Another option is to purchase aggregate stop-loss (ASL), which protects your overall claims budget. For example, if you expect $10 million in claims in one year, you could buy ASL for $12 million, which will protect you from far exceeding your annual employee benefits budget. Since going over the limit is rare, this insurance is relatively cheap—in fact, many companies that have recently transitioned to self-funding drop it after a couple years when they become comfortable with the self-funding process.

cost savings from health plans

MYTH: Self-Funded Health Plans Are More Expensive

Companies that self-fund save money in the long term—usually 8–10% on average. Here's how:

  • No state taxes on self-insured plans (although they do pay taxes on stop-loss insurance) Savings: 2-3% (differs by state)
  • No carrier margins. Savings: 3–8% depending on the size of company
  • No giving your reserves (normally around 10–12%) to the insurance company, which means you can get returns on that cash. Savings: variable

Think about an 8–10% savings in the long term. Healthcare costs continue to trend up—in fact, it's rising 7–8% per year. By lowering your base health plan cost, you have a lower starting point for that increase.

MYTH: Self-Funding Limits Your Plan Options More Than a Fully Funded Package Does

Self-funded plans are significantly more flexible—meaning you can design your plan, decide whether you want to comply with state mandates or not, and carve out portions of your plan to different vendors that specialize in different areas.

Prescription drugs are one area where you can find a specialized vendor and is a major opportunity for cost savings. Drug costs are a significant portion of overall costs and are expected to rise over the next decade with the increasing use and price of specialty drugs. The ability to select a separate pharmacy benefit manager to manage costs and formularies can result in significant cost savings—our clients commonly save 20–30% on their drug spend.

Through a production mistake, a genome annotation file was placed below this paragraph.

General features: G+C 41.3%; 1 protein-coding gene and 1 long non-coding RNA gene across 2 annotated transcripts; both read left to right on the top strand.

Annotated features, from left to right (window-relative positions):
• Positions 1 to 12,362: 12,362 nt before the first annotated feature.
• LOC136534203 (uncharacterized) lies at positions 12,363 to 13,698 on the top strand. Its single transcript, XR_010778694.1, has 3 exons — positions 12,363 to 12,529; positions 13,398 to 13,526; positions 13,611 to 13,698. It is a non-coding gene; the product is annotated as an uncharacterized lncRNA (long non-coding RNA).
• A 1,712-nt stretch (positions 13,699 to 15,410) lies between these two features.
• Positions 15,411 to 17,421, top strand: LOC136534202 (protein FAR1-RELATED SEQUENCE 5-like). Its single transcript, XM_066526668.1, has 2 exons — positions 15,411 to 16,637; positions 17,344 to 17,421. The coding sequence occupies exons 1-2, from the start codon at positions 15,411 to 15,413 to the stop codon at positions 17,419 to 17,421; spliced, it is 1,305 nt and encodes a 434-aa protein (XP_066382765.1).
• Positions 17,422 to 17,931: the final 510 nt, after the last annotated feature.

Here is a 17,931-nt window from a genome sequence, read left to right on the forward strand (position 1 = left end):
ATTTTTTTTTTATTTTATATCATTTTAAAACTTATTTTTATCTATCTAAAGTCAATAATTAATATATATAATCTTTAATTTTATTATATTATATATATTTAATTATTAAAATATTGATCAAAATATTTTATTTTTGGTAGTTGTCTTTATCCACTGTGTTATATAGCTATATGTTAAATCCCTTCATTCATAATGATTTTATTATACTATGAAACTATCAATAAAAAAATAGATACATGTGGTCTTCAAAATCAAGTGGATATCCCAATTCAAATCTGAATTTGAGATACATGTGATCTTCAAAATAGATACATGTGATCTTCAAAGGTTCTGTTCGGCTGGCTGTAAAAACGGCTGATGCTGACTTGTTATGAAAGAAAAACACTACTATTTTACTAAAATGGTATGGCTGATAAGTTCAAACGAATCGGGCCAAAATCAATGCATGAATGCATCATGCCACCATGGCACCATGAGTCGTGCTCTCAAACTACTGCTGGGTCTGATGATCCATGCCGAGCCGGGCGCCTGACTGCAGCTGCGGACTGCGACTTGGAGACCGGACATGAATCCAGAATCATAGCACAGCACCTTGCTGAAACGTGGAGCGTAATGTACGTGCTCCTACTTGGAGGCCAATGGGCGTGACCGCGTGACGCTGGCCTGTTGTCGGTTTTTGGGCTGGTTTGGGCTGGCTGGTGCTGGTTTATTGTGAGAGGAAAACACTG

Why Are CFOs Hesitant to Move to Self-Funded Health Plans?

Now that we've dispelled the myths about self-funding, why are company leaders still hesitant to take the leap?

  • The CFO and finance leadership are worried about risk management and the perceived increased risk, and tasks like administering a bank account to pay carrier claims weekly or bi-weekly. They're also worried they won't have the ability to accurately forecast costs.
  • Human Resources leaders are concerned about administrative tasks, such as Affordable Care Act (ACA) reporting—which can be outsourced. Lack of knowledge about what they need to do is often a deterrent.

But the fact is, if a company can withstand the cyclical variation in its budget, self-funding will save money over the long term.

One of the biggest factors of success when moving to a self-funded program is a knowledgeable broker. The broker should guide you through the process, explain how to virtually eliminate your risks similar to a fully funded plan, and ensure you have the correct calculations and data for adequate coverage. Contact your Woodruff Sawyer account team to learn more about self-funded health plans.

Woodruff Sawyer’s Mission to More series leads you through today’s employee benefits news and serves as a guide for everything from competitive programs to compliance. For more guidance on using data analytics and transitioning to a self-funded plan, sign up for Woodruff Sawyer’s Benefits newsletter, which includes all Mission to More articles.